The Collaborative Center for Literacy Development (CCLD) provides high quality professional development and research on behalf of improved literacy instruction and student achievement from early childhood through adulthood. In order to provide systemic support, CCLD works with early care professionals and educators to develop children’s early language and literacy skills. It supports initiatives that produce highly effective teachers and early care professionals who can facilitate the language and learning skills that guarantee future reading, writing, and school success. These early childhood professionals need to know theories of child development, how to meet the unique and varied needs of individual children, and how to plan a research-based curriculum delivered in an interesting and stimulating environment that contributes to the healthy development of young children. The benefits of such early care and education promote both cognitive and social development, as well as fostering language and literacy from birth to age five.
Young children are born with an innate curiosity and an enthusiasm for learning. Despite individual differences present at birth, every young child deserves the opportunity for care and education of the highest quality provided by excellent early childhood educators. To achieve this level of excellence, early childhood professionals need specialized training and education in practices that are most effective in promoting young children’s learning and development, i.e., developmentally appropriate practices.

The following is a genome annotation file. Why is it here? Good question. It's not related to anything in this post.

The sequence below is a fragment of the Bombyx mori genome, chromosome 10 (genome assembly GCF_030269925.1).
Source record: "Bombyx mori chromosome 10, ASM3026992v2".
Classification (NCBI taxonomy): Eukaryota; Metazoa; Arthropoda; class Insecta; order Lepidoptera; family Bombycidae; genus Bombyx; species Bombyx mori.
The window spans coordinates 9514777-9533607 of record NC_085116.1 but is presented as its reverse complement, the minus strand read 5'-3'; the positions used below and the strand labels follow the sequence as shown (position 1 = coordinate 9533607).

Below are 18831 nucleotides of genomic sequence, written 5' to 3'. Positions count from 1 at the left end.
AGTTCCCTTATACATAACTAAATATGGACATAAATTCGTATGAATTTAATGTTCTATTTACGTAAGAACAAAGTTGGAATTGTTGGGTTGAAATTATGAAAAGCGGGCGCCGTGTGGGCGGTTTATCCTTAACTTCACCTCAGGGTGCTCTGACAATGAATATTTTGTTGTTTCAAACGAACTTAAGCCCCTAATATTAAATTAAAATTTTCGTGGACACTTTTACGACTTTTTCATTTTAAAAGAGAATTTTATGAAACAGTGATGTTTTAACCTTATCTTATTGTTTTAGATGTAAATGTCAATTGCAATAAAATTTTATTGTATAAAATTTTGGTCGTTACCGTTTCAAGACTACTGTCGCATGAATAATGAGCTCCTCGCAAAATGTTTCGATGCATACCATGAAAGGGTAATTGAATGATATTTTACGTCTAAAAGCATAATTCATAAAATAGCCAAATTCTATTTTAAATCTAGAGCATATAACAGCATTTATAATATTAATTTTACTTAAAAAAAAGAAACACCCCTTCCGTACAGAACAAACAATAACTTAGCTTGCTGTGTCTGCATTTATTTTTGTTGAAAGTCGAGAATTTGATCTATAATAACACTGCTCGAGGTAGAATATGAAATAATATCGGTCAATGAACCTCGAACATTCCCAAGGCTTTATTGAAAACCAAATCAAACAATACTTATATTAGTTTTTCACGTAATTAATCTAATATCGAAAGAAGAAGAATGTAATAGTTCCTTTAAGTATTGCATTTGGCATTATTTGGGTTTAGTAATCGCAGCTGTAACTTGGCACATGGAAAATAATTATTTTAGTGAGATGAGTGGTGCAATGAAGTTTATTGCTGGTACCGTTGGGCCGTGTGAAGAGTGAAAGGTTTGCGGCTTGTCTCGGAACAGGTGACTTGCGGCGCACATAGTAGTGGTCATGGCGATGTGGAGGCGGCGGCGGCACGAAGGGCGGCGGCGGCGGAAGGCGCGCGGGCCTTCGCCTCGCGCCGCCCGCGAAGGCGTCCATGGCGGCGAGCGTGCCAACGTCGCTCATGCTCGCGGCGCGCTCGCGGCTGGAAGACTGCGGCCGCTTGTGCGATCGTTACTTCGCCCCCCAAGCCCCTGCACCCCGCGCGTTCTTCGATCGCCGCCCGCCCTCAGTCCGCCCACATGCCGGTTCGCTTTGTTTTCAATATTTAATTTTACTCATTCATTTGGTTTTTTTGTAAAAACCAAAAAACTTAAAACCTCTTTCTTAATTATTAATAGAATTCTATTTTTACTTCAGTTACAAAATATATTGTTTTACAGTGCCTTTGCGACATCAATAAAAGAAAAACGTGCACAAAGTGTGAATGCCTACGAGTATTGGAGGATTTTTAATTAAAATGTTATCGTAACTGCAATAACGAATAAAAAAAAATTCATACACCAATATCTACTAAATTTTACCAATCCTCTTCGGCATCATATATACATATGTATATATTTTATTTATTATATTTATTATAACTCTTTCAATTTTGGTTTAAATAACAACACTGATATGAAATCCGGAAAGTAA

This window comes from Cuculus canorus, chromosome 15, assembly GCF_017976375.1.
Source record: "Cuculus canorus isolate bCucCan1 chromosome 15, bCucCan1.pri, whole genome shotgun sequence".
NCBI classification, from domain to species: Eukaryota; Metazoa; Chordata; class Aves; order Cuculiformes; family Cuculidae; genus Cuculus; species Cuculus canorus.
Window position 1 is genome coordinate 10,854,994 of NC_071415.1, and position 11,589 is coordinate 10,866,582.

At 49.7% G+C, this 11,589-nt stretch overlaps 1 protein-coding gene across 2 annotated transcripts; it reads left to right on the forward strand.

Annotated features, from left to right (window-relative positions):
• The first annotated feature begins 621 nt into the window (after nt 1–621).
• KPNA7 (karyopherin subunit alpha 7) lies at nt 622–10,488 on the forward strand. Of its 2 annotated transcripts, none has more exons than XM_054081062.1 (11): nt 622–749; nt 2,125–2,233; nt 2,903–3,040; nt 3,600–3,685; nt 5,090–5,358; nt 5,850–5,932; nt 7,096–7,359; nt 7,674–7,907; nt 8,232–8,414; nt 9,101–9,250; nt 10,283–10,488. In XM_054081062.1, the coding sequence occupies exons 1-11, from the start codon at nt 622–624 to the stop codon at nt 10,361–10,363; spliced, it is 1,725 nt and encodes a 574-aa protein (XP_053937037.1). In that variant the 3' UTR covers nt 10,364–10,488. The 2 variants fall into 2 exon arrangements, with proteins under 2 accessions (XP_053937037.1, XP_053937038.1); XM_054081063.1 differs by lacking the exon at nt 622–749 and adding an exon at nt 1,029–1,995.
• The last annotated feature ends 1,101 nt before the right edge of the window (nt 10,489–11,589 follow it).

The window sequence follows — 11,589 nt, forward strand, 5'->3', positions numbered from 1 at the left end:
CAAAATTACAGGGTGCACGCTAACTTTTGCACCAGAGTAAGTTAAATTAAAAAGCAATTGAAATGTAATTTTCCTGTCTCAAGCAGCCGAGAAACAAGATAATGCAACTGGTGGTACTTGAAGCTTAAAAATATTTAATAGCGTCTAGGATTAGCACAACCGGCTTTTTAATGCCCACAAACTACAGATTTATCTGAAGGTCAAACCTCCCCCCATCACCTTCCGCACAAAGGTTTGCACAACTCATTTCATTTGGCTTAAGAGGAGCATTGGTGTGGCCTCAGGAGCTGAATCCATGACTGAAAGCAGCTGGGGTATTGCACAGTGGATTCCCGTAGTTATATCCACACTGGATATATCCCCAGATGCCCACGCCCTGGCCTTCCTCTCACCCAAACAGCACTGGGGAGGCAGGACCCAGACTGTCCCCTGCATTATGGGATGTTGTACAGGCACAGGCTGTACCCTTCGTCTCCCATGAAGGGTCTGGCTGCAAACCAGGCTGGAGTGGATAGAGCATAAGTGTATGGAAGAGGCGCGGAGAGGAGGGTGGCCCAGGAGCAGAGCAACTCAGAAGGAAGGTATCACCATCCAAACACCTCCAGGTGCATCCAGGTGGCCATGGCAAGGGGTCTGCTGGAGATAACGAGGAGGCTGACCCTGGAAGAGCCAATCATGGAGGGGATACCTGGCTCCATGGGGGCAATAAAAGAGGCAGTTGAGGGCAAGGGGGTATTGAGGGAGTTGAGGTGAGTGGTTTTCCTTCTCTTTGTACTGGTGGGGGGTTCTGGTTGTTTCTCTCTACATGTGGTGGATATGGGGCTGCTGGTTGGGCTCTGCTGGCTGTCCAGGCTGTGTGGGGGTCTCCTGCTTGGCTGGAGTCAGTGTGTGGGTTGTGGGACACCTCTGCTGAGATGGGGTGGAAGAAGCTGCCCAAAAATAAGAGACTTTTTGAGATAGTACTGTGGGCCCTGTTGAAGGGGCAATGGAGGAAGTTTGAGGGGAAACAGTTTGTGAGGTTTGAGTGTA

Early Childhood Kentucky Reading Project
The Early Childhood Kentucky Reading Project (KRP) is a yearlong professional development initiative for birth to age five educators and early care professionals. The premise of the initiative is to create and implement a Learning Action Plan through instruction based on the participant’s teaching environment. The focus of the instruction is tailored to the participant’s specific needs and includes, but is not limited to, concepts of print, oral language development, early literacy skills, assessment, phonics, phonemic awareness, vocabulary, comprehension, writing, and differentiated instruction. Additional participant benefits include professional development resources and engagement in an active community of practice. Individuals or teams of educators may participate. The delivery format includes an intensive summer institute with follow-up professional development opportunities and coaching visits throughout the year.
Imagination Library Initiative
The Imagination Library Kentucky Project is an enhancement of the Dolly Parton Imagination Library book dissemination endeavor. The Kentucky-specific model includes the traditional premise of providing age-appropriate books to children from birth to age five; books are mailed monthly to each registered child’s residence based on funding community partners. The initiative builds on the books through targeted oral language and early literacy skills development through book videos, resources, and professional development/family literacy events.